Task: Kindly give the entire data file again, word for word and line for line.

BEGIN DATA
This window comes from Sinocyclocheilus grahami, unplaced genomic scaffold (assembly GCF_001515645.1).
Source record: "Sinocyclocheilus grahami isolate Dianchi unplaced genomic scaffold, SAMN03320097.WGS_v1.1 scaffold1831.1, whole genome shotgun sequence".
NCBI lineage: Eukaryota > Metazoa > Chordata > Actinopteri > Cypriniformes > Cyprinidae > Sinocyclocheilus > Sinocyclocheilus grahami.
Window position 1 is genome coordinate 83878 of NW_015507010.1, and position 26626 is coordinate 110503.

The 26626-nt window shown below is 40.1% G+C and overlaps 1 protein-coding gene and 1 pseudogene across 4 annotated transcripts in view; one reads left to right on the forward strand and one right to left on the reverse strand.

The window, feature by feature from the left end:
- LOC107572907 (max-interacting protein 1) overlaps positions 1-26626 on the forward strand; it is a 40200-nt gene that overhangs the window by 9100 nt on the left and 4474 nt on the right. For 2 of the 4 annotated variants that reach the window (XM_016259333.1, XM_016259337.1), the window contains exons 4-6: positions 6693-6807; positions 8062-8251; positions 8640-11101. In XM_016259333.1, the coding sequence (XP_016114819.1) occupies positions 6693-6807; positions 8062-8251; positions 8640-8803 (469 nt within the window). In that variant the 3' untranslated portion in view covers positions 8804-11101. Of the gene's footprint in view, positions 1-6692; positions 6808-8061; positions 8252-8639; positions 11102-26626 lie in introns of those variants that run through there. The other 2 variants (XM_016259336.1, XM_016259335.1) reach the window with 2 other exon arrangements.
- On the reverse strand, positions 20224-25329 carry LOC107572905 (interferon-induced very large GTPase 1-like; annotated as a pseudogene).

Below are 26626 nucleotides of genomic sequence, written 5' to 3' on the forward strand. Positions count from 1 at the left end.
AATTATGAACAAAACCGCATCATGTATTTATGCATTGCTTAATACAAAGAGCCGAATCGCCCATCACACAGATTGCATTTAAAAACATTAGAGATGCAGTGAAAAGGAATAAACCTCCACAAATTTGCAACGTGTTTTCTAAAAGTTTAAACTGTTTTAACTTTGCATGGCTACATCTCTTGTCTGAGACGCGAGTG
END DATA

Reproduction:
This window comes from Sinocyclocheilus grahami, unplaced genomic scaffold (assembly GCF_001515645.1).
Source record: "Sinocyclocheilus grahami isolate Dianchi unplaced genomic scaffold, SAMN03320097.WGS_v1.1 scaffold1831.1, whole genome shotgun sequence".
NCBI lineage: Eukaryota > Metazoa > Chordata > Actinopteri > Cypriniformes > Cyprinidae > Sinocyclocheilus > Sinocyclocheilus grahami.
Window position 1 is genome coordinate 83878 of NW_015507010.1, and position 26626 is coordinate 110503.

The 26626-nt window shown below is 40.1% G+C and overlaps 1 protein-coding gene and 1 pseudogene across 4 annotated transcripts in view; one reads left to right on the forward strand and one right to left on the reverse strand.

The window, feature by feature from the left end:
- LOC107572907 (max-interacting protein 1) overlaps positions 1-26626 on the forward strand; it is a 40200-nt gene that overhangs the window by 9100 nt on the left and 4474 nt on the right. For 2 of the 4 annotated variants that reach the window (XM_016259333.1, XM_016259337.1), the window contains exons 4-6: positions 6693-6807; positions 8062-8251; positions 8640-11101. In XM_016259333.1, the coding sequence (XP_016114819.1) occupies positions 6693-6807; positions 8062-8251; positions 8640-8803 (469 nt within the window). In that variant the 3' untranslated portion in view covers positions 8804-11101. Of the gene's footprint in view, positions 1-6692; positions 6808-8061; positions 8252-8639; positions 11102-26626 lie in introns of those variants that run through there. The other 2 variants (XM_016259336.1, XM_016259335.1) reach the window with 2 other exon arrangements.
- On the reverse strand, positions 20224-25329 carry LOC107572905 (interferon-induced very large GTPase 1-like; annotated as a pseudogene).

Below are 26626 nucleotides of genomic sequence, written 5' to 3' on the forward strand. Positions count from 1 at the left end.
AATTATGAACAAAACCGCATCATGTATTTATGCATTGCTTAATACAAAGAGCCGAATCGCCCATCACACAGATTGCATTTAAAAACATTAGAGATGCAGTGAAAAGGAATAAACCTCCACAAATTTGCAACGTGTTTTCTAAAAGTTTAAACTGTTTTAACTTTGCATGGCTACATCTCTTGTCTGAGACGCGAGTG